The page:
posted on January 29, 2013 16:00
President Obama’s speech on Jan. 29 in Nevada will mark the public unveiling of private planning that has been in the works at the White House and Congress for at least a year.
There is agreement on a framework for comprehensive immigration reform that includes a conditional path to citizenship.
The group’s plan includes reforms to the legal immigration system based upon the needs of the economy, creation of a strong employment verification system, and an improved process for admitting future workers. Details include:
1. Creating stronger borders. Under the plan, creating a path to citizenship is contingent on strengthening border protections using "the latest technology, infrastructure, and personnel." That would be achieved by:
• Increasing the number of unmanned drones along the border.
• Increasing the number of border patrol agents.
• Improving tracking of whether visitors on temporary visas have left the U.S. as required.
• Creating a commission of governors, attorneys general, and community leaders from the Southwest to weigh in on implementation of these security measures.
2. Registering with the government. As those border protections are put in place, undocumented immigrants could register with the government to begin becoming citizens. To be granted "probationary" status, which would let them live and work legally in the U.S., undocumented immigrants would have to commit to:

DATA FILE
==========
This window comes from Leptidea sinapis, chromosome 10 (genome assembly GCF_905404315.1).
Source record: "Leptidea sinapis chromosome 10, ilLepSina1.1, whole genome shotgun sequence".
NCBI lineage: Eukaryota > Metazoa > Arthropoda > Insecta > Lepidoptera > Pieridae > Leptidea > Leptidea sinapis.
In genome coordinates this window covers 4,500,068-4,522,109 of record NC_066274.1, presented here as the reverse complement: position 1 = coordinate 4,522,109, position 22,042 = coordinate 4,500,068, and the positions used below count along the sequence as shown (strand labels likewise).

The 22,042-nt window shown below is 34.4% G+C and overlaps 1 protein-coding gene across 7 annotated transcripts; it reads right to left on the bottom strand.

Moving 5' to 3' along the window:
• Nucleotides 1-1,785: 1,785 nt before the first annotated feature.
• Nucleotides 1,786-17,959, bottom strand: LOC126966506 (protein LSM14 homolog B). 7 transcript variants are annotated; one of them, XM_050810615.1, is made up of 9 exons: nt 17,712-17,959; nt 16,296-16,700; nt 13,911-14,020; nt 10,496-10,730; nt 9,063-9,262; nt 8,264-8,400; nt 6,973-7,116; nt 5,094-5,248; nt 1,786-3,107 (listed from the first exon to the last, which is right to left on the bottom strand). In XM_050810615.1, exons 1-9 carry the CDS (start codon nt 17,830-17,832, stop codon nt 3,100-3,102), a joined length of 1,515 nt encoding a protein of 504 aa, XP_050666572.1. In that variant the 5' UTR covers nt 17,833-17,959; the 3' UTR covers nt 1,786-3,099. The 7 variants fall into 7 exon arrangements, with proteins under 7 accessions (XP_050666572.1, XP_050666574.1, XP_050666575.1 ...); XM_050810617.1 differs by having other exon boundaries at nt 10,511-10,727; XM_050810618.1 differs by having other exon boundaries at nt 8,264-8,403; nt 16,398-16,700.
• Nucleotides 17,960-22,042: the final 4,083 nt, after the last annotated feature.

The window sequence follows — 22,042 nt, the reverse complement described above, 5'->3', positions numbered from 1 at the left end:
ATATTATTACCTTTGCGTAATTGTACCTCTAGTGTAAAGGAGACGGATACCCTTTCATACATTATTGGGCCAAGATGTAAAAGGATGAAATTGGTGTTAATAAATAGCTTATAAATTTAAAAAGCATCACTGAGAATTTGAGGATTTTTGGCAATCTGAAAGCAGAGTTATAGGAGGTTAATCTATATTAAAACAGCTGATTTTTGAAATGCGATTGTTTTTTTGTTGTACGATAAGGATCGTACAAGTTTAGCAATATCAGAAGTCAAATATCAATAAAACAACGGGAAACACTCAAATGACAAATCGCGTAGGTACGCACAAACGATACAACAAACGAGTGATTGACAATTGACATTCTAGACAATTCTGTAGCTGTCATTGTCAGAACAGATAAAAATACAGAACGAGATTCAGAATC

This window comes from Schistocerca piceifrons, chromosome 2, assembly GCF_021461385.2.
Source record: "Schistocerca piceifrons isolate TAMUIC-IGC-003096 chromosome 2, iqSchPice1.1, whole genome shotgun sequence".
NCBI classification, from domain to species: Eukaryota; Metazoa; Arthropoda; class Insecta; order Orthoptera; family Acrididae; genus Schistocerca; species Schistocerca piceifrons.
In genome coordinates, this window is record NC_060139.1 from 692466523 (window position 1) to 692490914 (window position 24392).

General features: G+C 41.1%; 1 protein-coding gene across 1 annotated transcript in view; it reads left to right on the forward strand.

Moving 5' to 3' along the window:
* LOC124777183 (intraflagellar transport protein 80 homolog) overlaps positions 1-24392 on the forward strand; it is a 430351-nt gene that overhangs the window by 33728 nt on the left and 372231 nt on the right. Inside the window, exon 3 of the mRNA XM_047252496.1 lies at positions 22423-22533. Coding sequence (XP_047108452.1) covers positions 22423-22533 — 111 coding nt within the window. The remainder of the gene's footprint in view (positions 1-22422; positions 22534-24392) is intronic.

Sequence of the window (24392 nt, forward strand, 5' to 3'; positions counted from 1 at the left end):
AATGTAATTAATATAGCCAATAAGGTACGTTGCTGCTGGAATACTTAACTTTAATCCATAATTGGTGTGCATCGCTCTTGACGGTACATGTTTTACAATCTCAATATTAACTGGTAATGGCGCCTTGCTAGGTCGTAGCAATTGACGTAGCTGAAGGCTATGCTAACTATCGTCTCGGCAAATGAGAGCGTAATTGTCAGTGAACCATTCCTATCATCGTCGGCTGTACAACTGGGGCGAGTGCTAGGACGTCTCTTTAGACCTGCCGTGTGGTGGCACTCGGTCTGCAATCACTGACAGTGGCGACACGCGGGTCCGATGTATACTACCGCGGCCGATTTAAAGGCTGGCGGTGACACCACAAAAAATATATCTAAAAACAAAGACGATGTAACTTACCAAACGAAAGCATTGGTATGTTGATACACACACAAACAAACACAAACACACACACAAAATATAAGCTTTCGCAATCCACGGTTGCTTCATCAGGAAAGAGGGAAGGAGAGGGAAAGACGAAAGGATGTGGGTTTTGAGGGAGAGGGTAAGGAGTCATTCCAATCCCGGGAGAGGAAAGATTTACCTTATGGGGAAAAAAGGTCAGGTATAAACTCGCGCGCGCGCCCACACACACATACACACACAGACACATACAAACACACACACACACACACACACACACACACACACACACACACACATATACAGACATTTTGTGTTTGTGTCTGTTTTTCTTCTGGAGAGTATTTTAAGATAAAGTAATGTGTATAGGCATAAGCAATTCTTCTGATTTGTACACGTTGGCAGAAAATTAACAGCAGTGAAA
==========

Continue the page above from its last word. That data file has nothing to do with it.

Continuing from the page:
• Passing a background check.
• Paying a fine and back taxes.
• Getting no access to federal public benefits until granted full citizenship.
3. Moving to the back of the line. Undocumented immigrants would start at the end of the line, meaning they would not receive a green card until those already legally in line get theirs. The remaining hurdles to citizenship could include:
• Additional background check.
• Paying taxes.
• Learning English and civics.
• Proving that they are and have been employed in the United States, although the bipartisan plan also proposes making it harder for undocumented immigrants to get jobs in the U.S. in the first place.
Two groups of undocumented immigrants will be exempt from the process: individuals brought to the U.S. as minors and workers in the agricultural industry. The plan will also propose that businesses be allowed to hire lower-skilled workers if unable to recruit Americans to fill positions, and would adjust the flow of immigrant labor to respond to economic conditions.
An employment verification system will provide a fast method for U.S. employers to determine the legal status of their workers that prevents identity theft.